Yan­kees GM Cashman looks to keep prospects

Daily Freeman (Kingston, NY) - - FRONT PAGE - By Ron­ald Blum

When teams dan­gle vet­er­ans for prospects this off­sea­son, Yan­kees GM Brian Cashman will do his best to say no.

When teams dan­gle veteran stars for prospects this off­sea­son, Yan­kees gen­eral man­ager Brian Cashman will do his best to say no.

New York missed the play­offs for the third time in four years and at 84-78 fin­ished four games out of an AL wild card.

The Yan­kees strug­gled to a 9-17 start, then im­proved in the fi­nal two months of the sea­son af­ter bring­ing up catcher Gary Sanchez, right fielder Aaron Judge and first base­man Tyler Austin.

First base prospect Greg Bird, a late 2015 sen­sa­tion, re­turns fol­low­ing shoul­der surgery, and more youth could bub­ble up from the mi­nors dur­ing the sea­son.

Right now, a veteran pitcher

such as White Sox ace Chris Sale prob­a­bly is not a good fit for the re­build­ing Baby Bombers.

“We have an ex­cit­ing, young nu­cleus that’s com­ing, Some of it’s ar­rived, some of it’s still com­ing,” Cashman said Wed­nes­day.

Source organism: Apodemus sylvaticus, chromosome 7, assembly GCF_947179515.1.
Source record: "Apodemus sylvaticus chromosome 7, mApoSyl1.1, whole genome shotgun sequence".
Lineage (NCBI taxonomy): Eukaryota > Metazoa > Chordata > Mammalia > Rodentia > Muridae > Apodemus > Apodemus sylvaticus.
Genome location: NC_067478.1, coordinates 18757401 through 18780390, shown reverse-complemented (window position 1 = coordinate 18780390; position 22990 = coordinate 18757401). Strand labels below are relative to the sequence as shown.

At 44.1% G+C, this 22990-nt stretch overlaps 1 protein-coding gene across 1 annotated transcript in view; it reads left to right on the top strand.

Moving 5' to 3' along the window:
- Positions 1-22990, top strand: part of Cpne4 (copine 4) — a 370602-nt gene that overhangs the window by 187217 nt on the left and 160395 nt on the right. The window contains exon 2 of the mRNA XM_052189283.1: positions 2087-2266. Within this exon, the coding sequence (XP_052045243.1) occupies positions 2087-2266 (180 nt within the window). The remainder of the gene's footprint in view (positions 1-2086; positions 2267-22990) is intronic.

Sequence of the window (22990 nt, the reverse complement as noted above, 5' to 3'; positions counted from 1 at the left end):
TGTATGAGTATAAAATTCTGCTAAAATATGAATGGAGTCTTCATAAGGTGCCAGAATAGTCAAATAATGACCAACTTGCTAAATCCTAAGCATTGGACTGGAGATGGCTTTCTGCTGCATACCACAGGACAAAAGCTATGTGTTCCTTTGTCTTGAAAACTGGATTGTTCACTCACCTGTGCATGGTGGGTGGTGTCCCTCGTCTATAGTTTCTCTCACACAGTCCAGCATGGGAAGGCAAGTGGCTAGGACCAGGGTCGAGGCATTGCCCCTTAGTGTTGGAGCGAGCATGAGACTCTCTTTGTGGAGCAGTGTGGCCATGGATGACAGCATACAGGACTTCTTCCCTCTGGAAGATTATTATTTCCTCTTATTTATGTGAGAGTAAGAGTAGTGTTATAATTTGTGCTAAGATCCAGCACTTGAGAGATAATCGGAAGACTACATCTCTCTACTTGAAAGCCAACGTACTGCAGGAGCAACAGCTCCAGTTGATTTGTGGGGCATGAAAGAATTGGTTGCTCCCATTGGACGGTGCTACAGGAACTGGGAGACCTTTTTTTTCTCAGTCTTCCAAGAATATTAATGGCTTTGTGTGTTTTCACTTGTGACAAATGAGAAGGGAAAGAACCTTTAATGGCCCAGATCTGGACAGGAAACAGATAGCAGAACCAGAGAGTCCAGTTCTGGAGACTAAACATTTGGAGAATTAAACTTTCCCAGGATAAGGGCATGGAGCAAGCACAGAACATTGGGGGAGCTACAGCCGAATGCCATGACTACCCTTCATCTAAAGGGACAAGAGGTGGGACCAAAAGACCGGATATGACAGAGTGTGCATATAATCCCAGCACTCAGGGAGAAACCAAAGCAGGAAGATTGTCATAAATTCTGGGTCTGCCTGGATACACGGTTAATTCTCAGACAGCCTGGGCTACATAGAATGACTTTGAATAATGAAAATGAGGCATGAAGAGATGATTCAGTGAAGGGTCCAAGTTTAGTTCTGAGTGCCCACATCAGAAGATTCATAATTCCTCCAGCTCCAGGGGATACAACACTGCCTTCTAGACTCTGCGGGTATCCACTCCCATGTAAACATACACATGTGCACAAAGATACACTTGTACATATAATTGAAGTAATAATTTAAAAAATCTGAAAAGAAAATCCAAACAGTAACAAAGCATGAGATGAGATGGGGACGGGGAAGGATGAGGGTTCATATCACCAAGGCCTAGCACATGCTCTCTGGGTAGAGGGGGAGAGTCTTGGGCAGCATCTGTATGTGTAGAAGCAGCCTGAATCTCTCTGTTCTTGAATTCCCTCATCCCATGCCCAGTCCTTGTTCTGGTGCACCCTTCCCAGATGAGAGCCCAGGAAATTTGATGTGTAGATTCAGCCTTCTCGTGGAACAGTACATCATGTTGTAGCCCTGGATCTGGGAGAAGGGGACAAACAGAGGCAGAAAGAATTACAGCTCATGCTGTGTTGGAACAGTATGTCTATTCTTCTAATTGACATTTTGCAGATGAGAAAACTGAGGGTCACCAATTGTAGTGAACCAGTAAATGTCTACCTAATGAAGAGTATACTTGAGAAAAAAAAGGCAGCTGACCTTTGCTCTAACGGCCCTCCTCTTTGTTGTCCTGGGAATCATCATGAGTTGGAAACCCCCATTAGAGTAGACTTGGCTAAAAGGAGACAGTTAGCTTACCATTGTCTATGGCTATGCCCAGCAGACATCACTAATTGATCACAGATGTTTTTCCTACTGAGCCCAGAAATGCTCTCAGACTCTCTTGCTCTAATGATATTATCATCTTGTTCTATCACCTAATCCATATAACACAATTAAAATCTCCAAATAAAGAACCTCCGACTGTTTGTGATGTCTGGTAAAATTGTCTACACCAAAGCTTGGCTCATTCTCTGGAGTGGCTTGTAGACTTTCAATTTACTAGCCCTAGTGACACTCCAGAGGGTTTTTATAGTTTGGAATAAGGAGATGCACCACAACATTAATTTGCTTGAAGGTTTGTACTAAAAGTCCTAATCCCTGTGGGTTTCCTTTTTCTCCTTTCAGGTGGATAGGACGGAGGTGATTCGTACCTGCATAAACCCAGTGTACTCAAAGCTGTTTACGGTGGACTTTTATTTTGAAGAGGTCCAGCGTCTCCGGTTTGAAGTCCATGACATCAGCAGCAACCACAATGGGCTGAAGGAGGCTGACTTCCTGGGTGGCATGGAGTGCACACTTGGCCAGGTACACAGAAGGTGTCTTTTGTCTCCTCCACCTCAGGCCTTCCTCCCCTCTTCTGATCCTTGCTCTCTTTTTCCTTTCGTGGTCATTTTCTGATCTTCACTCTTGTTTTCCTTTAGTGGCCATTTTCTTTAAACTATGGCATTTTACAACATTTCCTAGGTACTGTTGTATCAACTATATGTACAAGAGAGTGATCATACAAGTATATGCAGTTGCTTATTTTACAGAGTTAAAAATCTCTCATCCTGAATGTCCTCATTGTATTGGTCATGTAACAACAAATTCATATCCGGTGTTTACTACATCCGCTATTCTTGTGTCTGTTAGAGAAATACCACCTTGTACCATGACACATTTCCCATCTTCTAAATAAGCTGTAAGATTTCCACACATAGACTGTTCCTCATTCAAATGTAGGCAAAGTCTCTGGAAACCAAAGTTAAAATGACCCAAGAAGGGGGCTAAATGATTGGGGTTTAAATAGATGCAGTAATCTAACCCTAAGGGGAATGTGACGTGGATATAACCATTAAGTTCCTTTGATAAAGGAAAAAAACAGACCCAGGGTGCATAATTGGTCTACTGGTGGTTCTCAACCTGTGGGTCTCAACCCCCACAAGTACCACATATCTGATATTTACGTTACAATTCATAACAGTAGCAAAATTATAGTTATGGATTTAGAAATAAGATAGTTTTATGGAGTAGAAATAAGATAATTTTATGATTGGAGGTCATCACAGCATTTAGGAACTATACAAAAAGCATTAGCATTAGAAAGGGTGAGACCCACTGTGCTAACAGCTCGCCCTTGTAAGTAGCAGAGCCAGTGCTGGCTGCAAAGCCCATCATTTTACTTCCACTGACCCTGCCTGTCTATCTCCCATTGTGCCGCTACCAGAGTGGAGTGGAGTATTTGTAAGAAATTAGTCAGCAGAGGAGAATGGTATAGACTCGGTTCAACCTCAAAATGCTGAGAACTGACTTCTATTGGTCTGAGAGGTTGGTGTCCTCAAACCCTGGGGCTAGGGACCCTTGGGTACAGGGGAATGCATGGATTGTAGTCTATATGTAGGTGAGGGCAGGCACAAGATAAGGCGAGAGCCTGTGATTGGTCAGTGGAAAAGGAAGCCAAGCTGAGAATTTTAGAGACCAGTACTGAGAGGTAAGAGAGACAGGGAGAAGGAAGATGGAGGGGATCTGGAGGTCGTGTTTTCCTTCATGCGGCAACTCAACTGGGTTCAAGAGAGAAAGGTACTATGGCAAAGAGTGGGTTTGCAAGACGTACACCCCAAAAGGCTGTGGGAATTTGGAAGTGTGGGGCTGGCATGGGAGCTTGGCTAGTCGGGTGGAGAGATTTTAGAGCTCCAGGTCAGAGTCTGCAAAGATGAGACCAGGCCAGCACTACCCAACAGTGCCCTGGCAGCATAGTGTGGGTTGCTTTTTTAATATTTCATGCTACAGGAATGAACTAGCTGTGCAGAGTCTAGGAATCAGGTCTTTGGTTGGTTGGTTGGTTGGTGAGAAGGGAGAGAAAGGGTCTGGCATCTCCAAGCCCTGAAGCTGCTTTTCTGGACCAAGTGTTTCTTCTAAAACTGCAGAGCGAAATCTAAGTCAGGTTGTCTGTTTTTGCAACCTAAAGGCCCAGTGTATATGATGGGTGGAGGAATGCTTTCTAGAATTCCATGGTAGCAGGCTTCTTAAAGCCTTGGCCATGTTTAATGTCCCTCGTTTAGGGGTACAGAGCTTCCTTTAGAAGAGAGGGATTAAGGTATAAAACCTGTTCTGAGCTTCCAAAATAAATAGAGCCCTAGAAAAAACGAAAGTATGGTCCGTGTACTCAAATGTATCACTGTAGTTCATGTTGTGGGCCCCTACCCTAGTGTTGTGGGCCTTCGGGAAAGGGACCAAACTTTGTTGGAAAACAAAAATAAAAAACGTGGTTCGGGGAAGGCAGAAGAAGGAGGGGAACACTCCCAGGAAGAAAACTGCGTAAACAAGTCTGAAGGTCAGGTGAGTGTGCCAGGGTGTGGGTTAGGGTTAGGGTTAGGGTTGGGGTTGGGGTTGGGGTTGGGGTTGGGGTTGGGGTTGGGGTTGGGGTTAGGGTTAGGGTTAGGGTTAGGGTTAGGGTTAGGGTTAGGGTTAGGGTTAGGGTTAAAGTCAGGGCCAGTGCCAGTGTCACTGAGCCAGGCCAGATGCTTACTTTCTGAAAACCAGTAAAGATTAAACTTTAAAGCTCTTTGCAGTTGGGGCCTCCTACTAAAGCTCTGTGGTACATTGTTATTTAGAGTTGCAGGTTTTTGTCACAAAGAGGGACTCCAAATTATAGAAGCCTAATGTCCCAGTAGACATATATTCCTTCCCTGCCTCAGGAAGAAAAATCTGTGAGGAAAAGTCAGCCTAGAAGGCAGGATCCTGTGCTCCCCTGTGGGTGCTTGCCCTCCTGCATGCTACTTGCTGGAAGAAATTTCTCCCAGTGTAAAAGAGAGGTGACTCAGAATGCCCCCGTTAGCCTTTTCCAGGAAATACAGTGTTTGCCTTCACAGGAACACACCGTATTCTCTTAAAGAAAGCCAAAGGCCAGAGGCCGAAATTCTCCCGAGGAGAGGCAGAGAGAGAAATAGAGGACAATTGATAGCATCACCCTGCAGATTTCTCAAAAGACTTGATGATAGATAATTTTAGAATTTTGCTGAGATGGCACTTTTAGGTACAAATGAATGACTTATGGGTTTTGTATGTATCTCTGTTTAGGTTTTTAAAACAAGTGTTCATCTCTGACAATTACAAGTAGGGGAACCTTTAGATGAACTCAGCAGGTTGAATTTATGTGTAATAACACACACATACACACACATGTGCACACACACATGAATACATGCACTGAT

“You’d have to be one piece away, and I would not rec­om­mend that type of de­ci­sion-mak­ing as we ap­proach the 2017 sea­son. I think that would be a dan­ger­ous ap­proach.”

Cashman spoke for nearly an hour, as­sess­ing 2016 — “our of­fense was bad; we had a bad of­fen­sive team” — and de­tail­ing his ap­proach for 2017. He an­tic­i­pates com­pe­ti­tions among young play­ers for first base and right field dur­ing spring train­ing.

“There will be some hes­i­tancy to forego giv­ing the kids a chance to take it, and cer­tainly that can cre­ate some prob­lems if they don’t,” he said. “But that doesn’t pre­clude me from be­ing open-minded to any and all op­por­tu­ni­ties that present them­selves.”

Seven years re­moved from its last World Series ti­tle, the Yan­kees traded Aroldis Chap­man, An­drew Miller, Car­los Bel­tran and Ivan Nova for prospects dur­ing the sum­mer and re­leased Alex Ro­driguez.

They cut pay­roll to roughly $224 mil­lion and saved $2.38 mil­lion in lux­ury tax in the process, but still will pay about $26.5 mil­lion.

Yan­kees av­er­age home at­ten­dance dropped from 41,995 in Derek Jeter’s fi­nal sea­son in 2014 to 39,430 last year and 37,820 this sea­son.

Av­er­age view­ers on the YES Net­work fell from 288,000 in 2014 to 259,000 the fol­low­ing year to 218,000 this sea­son — Mets’ games on SNY av­er­aged 263,850 this year, up from 242,667 in 2015.

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